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The Arctic Circle's First “Energy Positive” Hotel

MIRIS | 3:03

The Arctic Circle's First “Energy Positive” Hotel

Tim Gibson

26 March 2021

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MIRIS, a Norwegian property and technology investor, has announced plans to fund the Arctic Circle’s first “energy positive” hotel.

Designs for the hotel were first released in 2018 by Snøhetta, an architecture firm based in Oslo.

The striking circular layout of the building was inspired by traditional “fiskehjells”, a wooden structure that dries fish, and “rorbues”, a type of house built by Norwegan fisherman that is held up by poles over water.

The name of the hotel, “Svart”, also references the building’s locality - taking its name from the nearby Svartisen glacier.

Above: The hotel is orientated to most efficiently capture solar radiation. Image courtesy of Snøhetta. 

The hotel will employ a number of sustainable building practices to cover the energy that will be needed for day-to-day hotel operations, the boat shuttle to the building, and the energy that will be required to construct the entire facility.

Photovoltaic panels will be fitted across the hotel, oriented in relation to the surrounding mountains so as to best capture solar radiation.

“Building in such a precious environment comes with some clear obligations in terms of preserving the natural beauty and the fauna and flora of the site,” Snøhetta founding partner Kjetil Trædal Thorsen said in a press release.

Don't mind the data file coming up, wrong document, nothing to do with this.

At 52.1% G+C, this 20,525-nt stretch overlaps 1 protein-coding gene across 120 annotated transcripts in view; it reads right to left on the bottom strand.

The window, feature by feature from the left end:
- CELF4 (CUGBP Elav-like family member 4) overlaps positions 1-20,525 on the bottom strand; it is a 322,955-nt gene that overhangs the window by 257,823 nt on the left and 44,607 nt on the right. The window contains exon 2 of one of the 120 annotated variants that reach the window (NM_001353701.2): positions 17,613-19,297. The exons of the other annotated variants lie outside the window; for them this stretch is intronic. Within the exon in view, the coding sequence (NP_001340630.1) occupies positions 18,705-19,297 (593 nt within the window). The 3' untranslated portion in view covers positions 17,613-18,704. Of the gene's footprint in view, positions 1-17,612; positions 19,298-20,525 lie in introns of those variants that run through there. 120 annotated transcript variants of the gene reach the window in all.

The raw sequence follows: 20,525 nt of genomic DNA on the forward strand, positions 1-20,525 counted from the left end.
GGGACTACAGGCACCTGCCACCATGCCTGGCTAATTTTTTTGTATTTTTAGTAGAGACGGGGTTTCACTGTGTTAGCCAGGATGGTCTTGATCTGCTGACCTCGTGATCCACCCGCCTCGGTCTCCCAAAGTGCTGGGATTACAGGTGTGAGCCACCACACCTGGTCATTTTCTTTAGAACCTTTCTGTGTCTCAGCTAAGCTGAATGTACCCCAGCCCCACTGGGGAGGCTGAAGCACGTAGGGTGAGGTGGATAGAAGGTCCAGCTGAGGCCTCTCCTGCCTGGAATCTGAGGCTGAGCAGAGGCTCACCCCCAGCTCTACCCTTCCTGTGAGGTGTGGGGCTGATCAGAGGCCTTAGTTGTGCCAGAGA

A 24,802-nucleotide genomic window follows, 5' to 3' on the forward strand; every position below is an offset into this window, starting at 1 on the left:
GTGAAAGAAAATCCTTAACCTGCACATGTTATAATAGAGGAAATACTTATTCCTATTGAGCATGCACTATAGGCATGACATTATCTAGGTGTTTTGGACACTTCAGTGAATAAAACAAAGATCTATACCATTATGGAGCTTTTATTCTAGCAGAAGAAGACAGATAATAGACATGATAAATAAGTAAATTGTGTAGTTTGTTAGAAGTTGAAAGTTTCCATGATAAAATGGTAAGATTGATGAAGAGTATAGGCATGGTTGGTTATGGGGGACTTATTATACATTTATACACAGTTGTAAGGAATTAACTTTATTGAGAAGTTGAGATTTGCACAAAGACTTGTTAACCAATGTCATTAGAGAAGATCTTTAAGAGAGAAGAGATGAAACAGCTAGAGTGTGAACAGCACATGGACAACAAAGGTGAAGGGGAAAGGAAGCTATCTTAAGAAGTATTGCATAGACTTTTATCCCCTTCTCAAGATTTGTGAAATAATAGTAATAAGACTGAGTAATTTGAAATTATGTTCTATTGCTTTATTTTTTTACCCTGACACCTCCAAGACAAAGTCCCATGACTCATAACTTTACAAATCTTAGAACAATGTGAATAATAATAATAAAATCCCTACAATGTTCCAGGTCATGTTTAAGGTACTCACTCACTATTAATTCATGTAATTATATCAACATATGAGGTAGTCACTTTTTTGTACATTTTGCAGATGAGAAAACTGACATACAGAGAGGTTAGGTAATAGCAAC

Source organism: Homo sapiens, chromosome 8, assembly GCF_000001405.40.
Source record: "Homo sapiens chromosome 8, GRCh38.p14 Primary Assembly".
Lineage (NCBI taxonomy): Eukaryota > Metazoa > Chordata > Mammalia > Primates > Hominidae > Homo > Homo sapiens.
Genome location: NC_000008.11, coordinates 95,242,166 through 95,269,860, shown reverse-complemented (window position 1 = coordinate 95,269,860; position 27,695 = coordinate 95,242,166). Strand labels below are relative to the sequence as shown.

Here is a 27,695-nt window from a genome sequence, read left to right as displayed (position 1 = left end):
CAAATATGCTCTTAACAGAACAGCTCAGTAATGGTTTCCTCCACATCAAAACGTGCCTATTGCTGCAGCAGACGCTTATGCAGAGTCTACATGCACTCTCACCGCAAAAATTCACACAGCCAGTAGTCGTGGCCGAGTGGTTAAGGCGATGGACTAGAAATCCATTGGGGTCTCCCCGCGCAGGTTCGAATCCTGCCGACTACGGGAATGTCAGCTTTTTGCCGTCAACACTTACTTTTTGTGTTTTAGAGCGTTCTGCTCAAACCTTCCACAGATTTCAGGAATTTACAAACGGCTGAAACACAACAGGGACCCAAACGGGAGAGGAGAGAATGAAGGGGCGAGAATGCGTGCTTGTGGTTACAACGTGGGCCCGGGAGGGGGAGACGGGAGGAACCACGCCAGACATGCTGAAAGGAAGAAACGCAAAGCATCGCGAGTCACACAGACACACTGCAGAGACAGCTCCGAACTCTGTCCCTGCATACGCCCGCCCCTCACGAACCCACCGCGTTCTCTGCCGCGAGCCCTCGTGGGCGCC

“It was important for us to design a sustainable building that would leave a minimal environmental footprint on this beautiful northern nature.”

In February of this year, MIRIS launched a blockchain-based green finance framework with a €100M bond to help fund the hotel.

“Our vision is to finance and develop a portfolio of properties that are elegant, cohesive with their environments and entirely self-sustaining in terms of energy production and consumption, all across Europe,” MIRIS founder and chief executive Jan Gunnar Mathisen said.

Above: The building will be held up over water like a traditional rorbue house. Image courtesy of Snøhetta.

In a slowly warming world, Arctic tourism has become a growing phenomenon.

Greenland has announced intentions to follow in Iceland’s footsteps and slowly open up to tourists - as a way to help boost the economy while preserving the country’s pristine natural landscapes.

Svalbard, home to the world’s northernmost city, has also experienced a swell of tourists - with arctic cruises to the region offering “safaris at sea” scheduled for 2022.

In the coming decade we may witness more and more high-end Arctic hotels like the Svart.

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